From Lake Manasarovar: A glimpse of Kailash, Day 11 and 12
Approximate Elevation: 4,560 m (~ 15,000 ft)
Reaching Manasarovar was only the first stage of our tirth yatra (pilgrimage). The plan was to rest for a couple of days in Manasarovar, and then perform a parikrama (to go around) of Mount Kailash. Tibetans also consider Kailash holy, and they too perform the equivalent of the parikrama, called the cora. But the parikrama was much more difficult and it would take three days to hike the 42 kms around the mountain passes. And during the second day, our hike would take us upto the high point of 19,200 ft. That is approximately a third of the oxygen available at sea level!
I’ll describe the actual parikrama in a later post, but first let me wrap up the Manasarovar pics.
For a long night we remained couped up in our tents, while the storm passed overhead. The next day was stunningly beautiful giving us all a chance to rest and enjoy the lake. Around mid-morning the clouds cleared and we got our first glimpse of Kailash in the distance. Kinda resembles the linga and yoni we see in a Shiva temple. The horizontal striations resemble the horizontal marks Shiva devotees place on their foreheads. The deep gully on the mountain face is representative of Shiva’s vertically placed third eye.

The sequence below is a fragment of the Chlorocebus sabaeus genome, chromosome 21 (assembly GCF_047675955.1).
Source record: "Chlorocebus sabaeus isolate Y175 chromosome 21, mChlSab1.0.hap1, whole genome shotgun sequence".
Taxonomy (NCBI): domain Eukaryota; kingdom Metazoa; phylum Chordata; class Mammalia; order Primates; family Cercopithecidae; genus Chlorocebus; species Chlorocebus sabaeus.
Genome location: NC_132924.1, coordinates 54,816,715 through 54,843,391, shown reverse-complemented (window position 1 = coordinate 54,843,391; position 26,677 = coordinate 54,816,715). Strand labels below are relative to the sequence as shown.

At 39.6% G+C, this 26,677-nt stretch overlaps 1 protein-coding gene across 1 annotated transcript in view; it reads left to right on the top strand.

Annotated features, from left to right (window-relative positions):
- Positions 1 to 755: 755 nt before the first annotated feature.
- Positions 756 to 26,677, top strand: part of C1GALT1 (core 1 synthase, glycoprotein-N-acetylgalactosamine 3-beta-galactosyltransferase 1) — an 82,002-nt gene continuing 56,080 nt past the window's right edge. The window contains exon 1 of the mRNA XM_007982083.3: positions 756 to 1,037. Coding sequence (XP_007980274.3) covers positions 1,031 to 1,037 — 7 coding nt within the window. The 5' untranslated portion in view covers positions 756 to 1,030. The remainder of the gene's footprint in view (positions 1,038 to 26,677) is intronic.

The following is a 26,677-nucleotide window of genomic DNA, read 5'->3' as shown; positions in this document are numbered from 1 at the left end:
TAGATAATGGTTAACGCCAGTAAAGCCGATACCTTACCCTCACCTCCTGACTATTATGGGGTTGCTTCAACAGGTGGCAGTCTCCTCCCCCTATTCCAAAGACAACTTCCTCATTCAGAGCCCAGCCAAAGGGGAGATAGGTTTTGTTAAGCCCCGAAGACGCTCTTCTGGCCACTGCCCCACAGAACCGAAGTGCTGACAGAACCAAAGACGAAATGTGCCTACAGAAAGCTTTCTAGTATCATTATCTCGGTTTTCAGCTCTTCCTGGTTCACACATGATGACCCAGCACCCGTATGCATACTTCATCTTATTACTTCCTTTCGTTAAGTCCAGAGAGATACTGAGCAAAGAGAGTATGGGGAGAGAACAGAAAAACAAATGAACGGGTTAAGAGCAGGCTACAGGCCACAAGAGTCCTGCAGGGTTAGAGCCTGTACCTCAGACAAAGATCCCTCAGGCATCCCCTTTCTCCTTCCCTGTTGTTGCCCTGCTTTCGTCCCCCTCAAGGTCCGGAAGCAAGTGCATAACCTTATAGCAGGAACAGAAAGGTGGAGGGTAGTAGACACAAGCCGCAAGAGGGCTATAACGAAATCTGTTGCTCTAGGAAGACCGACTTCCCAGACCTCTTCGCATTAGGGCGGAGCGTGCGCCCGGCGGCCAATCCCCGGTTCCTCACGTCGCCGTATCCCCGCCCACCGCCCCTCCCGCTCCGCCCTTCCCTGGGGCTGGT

In the evening we walked along the lake and captured this different pic of Gurla Mandatha on the South bank of Lake Manasarovar.
After the bleak terrain for most of our journey across the Tibetan Plateau, it was wonderful to finally see water birds on the lake. This is apparently a favorite stopover for migratory birds before they cross the Himalayas.
Lake Manasarovar, another storm approaches.
Under a picturesque evening sky, our campsite sits on the banks of the Manasarovar! The largest are our dining and kitchen tents.
Click link below for the next post on the Kailash Manasarovar Travelogue:
Kailash Parikrama: A Trek Around Kailash
To start at the beginning of the Kaliash Manasarovar Travelogue, click link below:
Rendevous with Sagarmatha (Everest)